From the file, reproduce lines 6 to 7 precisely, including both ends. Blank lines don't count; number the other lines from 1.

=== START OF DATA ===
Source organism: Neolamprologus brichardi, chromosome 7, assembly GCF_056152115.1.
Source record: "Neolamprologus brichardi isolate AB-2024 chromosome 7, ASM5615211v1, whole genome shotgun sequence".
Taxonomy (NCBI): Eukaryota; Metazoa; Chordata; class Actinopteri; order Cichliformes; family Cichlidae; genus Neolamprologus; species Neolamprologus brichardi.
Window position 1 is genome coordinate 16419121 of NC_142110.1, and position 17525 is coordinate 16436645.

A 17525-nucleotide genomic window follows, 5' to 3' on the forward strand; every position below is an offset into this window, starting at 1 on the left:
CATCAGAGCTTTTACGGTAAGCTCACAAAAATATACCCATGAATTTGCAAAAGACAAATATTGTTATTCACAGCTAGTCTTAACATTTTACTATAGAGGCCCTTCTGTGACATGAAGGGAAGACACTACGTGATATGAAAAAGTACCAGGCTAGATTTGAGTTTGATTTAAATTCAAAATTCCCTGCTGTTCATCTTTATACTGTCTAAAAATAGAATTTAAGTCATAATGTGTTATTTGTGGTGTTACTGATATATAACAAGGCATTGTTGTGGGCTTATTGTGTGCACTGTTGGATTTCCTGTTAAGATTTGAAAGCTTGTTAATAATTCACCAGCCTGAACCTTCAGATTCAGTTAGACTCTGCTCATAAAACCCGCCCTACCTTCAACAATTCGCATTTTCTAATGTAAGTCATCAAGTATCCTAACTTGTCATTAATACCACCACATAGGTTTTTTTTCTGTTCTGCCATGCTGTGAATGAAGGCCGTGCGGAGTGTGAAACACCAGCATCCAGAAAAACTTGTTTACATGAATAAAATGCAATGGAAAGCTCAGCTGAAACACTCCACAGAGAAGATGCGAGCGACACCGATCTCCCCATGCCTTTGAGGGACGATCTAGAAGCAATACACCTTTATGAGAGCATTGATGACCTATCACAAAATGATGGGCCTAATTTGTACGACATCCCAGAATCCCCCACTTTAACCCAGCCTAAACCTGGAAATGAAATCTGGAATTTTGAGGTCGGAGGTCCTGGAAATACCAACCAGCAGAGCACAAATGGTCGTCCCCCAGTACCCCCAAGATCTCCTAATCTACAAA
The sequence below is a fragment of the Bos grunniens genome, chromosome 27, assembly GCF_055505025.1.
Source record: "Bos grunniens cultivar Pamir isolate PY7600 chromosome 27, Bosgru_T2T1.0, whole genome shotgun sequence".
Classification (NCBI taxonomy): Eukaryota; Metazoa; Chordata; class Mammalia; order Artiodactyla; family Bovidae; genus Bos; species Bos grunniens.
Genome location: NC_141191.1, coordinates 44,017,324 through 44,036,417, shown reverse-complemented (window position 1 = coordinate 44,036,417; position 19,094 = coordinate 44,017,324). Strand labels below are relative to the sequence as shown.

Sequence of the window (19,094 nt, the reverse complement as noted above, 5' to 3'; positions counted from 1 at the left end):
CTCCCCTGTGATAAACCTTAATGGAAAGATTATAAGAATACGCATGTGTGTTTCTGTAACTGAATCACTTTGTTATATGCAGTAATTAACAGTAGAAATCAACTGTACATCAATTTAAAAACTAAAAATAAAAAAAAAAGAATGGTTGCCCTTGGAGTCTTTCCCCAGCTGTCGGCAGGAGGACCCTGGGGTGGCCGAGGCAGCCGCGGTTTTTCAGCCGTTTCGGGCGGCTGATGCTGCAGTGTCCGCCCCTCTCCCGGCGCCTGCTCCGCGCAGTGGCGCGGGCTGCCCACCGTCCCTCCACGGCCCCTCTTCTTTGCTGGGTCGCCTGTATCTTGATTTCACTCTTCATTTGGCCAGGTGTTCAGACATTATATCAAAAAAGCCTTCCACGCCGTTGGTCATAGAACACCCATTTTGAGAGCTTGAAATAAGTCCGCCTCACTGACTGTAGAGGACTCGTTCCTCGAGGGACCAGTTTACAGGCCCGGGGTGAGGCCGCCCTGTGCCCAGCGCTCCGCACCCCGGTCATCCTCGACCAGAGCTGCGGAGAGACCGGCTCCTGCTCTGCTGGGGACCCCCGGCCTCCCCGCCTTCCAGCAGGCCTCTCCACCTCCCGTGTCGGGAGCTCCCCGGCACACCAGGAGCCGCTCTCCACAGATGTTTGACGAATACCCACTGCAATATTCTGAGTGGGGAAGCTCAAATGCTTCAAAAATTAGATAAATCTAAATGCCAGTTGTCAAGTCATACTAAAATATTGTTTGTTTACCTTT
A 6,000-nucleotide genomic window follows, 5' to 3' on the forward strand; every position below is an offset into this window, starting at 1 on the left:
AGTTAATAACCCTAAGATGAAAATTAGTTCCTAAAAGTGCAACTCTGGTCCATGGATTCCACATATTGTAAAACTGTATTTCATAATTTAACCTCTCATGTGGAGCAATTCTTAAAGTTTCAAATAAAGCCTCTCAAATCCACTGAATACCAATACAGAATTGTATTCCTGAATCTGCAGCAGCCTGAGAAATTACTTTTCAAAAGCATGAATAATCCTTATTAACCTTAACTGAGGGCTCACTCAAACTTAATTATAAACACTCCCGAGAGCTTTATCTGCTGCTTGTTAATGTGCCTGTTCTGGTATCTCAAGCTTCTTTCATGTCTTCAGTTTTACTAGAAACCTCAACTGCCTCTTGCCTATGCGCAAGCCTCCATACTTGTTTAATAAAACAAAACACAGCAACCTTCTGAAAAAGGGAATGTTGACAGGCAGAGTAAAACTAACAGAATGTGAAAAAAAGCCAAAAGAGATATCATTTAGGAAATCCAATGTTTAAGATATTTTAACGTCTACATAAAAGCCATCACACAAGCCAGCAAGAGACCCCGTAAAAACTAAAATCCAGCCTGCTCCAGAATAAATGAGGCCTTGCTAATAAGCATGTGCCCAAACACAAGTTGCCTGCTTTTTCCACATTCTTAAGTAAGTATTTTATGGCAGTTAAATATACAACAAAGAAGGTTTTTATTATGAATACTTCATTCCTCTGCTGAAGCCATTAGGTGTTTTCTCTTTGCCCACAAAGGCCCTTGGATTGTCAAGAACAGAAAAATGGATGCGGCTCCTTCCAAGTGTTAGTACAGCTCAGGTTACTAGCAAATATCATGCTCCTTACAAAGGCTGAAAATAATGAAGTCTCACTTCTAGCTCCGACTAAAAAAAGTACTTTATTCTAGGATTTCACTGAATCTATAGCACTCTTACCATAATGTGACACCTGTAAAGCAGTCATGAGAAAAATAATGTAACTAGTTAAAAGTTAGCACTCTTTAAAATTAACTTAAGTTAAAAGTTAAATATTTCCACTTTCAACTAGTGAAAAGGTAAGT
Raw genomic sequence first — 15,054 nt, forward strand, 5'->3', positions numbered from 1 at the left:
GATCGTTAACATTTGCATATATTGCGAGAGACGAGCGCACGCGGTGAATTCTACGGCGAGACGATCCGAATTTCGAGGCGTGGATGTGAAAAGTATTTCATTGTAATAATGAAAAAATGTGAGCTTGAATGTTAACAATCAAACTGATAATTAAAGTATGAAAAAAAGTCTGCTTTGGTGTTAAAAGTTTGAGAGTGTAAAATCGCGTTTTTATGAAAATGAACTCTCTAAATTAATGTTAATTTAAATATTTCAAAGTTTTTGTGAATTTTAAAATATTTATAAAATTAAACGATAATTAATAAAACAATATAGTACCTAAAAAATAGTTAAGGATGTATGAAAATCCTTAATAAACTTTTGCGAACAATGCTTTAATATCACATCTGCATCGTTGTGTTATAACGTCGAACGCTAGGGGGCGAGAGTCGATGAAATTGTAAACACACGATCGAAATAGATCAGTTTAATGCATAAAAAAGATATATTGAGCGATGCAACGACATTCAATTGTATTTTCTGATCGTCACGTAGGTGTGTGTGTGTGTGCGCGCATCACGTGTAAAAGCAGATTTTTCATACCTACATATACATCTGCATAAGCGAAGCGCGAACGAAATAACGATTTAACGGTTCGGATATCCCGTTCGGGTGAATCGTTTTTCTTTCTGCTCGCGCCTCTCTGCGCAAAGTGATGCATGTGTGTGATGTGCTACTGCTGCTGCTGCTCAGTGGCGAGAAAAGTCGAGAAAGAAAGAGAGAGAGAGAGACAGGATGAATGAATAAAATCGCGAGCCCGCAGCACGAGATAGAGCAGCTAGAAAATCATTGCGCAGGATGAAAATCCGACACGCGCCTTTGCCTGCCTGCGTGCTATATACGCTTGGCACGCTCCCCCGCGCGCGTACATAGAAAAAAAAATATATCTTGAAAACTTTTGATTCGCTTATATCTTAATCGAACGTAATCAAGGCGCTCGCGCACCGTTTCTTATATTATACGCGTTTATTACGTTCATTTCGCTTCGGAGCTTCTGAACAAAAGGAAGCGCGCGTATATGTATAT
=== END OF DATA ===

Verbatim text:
CATCAGAGCTTTTACGGTAAGCTCACAAAAATATACCCATGAATTTGCAAAAGACAAATATTGTTATTCACAGCTAGTCTTAACATTTTACTATAGAGGCCCTTCTGTGACATGAAGGGAAGACACTACGTGATATGAAAAAGTACCAGGCTAGATTTGAGTTTGATTTAAATTCAAAATTCCCTGCTGTTCATCTTTATACTGTCTAAAAATAGAATTTAAGTCATAATGTGTTATTTGTGGTGTTACTGATATATAACAAGGCATTGTTGTGGGCTTATTGTGTGCACTGTTGGATTTCCTGTTAAGATTTGAAAGCTTGTTAATAATTCACCAGCCTGAACCTTCAGATTCAGTTAGACTCTGCTCATAAAACCCGCCCTACCTTCAACAATTCGCATTTTCTAATGTAAGTCATCAAGTATCCTAACTTGTCATTAATACCACCACATAGGTTTTTTTTCTGTTCTGCCATGCTGTGAATGAAGGCCGTGCGGAGTGTGAAACACCAGCATCCAGAAAAACTTGTTTACATGAATAAAATGCAATGGAAAGCTCAGCTGAAACACTCCACAGAGAAGATGCGAGCGACACCGATCTCCCCATGCCTTTGAGGGACGATCTAGAAGCAATACACCTTTATGAGAGCATTGATGACCTATCACAAAATGATGGGCCTAATTTGTACGACATCCCAGAATCCCCCACTTTAACCCAGCCTAAACCTGGAAATGAAATCTGGAATTTTGAGGTCGGAGGTCCTGGAAATACCAACCAGCAGAGCACAAATGGTCGTCCCCCAGTACCCCCAAGATCTCCTAATCTACAAA
The sequence below is a fragment of the Bos grunniens genome, chromosome 27, assembly GCF_055505025.1.